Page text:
Yamazaki 55 Year Old Heading To Auction This Month In Hong Kong

Earlier this year Beam-Suntory released through a lottery system a Yamazaki 55 Year Old Japanese whisky. Available only in Japan, just 100 bottles were put forth, each with a price tag of around $27,550 USD. One of these bottles has now found its way on to the auction circuit, with auction house Bonhams planning for its sale later this month.

This Yamazaki 55 Year Old, according to those behind it, is believed to be capable of drawing upwards of $100,000 USD in bidding. It could, of course, go much higher as many Japanese whiskies this rare do at such high profile auctions as this. Or it could, as was recently seen at one such auction, get no bids at all or go for a much lower price.

Yamazaki 55 Year Old

Yamazaki 55 Year Old (image via Suntory)

“We are thrilled to be the first international auction house to offer this historic and extremely popular bottle to the worldwide audience,” said Daniel Lam, Bonhams’ Director of Wine & Spirits, Asia, in a prepared statement, “which already has a strong appetite for the finest Japanese whisky. One of only 100 that were produced, this amber joy by one of the most prestigious whisky distilleries is as rare as its quality is unmatched.”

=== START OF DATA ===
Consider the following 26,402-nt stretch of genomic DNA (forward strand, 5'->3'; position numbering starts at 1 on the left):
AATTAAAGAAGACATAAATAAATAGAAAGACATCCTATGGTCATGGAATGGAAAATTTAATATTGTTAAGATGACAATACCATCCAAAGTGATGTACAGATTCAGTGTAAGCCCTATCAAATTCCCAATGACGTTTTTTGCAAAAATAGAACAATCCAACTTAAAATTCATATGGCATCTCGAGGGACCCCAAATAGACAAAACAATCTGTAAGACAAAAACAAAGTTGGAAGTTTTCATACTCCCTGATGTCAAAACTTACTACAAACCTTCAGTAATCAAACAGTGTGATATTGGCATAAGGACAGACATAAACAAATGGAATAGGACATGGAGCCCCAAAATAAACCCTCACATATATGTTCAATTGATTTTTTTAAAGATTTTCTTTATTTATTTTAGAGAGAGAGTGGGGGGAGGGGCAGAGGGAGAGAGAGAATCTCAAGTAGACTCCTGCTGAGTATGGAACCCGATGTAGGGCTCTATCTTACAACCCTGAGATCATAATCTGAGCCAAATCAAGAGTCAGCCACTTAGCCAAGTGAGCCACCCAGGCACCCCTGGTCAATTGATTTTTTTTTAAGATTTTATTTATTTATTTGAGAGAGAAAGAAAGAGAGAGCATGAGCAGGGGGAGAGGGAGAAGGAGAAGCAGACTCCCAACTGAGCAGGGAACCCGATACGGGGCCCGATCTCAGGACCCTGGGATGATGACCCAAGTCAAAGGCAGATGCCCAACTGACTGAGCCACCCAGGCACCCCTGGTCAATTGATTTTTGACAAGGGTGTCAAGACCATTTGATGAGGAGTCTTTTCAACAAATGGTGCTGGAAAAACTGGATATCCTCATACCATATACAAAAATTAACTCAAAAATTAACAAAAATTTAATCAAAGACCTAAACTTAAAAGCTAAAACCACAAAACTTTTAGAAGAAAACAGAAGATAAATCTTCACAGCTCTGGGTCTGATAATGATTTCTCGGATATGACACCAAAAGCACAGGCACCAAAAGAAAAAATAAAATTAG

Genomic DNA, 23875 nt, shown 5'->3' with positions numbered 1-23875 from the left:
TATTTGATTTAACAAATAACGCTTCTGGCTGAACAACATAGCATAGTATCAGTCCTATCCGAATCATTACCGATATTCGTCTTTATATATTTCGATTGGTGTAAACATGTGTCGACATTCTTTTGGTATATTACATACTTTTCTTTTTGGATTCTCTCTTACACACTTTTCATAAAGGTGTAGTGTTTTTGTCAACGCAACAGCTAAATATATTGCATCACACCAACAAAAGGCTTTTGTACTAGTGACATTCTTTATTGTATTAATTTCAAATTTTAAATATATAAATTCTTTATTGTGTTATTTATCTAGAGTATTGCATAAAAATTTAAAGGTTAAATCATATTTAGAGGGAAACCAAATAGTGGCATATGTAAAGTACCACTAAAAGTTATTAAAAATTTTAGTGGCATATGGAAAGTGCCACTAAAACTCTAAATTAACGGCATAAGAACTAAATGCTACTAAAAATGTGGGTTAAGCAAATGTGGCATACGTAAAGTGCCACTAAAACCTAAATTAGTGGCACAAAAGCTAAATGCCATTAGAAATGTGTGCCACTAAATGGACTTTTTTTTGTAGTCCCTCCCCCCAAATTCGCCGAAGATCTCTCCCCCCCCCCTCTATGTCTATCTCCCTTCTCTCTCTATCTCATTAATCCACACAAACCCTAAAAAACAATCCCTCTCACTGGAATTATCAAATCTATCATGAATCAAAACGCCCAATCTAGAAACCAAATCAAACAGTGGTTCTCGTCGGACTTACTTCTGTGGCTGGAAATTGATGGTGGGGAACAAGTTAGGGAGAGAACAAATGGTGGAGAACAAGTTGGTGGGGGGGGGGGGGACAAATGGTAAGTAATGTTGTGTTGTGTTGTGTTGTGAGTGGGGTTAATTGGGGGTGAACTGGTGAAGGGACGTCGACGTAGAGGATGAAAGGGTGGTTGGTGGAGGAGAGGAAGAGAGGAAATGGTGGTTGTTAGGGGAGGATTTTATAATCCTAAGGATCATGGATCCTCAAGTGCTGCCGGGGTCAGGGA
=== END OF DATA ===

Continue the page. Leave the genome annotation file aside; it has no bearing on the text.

This whisky, for those not familiar with it, is one of the oldest and rarest Japanese whiskies ever released. It, noted the auction house, “was matured in both Japanese Mizunara oak cask from 1960 and white oak cask from 1964, the year of the previous Tokyo Olympics and Paralympics. Distilled to 46% ABV, it has a deep reddish amber colour with a complex agarwood and sandalwood nose, rich in fruity scents with a sweet aftertaste.

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“The gold-dusted bottle is housed in a black Mizunara oak box with Suruga lacquer. The bottle mouth is wrapped in handmade Echizen Washi and tied with a traditional Kyoto braided cord.”

Plans call for this Fine & Rare Wine and Whisky auction from Bonhams to happen in Hong Kong on August 21st. There are a range of other bottlings up for consideration as well, such as a Saburomaru 1960 Japanese whisky that’s 55 year old. This, along with the Yamazaki 55 Year Old, are the two oldest Japanese whiskies currently available to the market.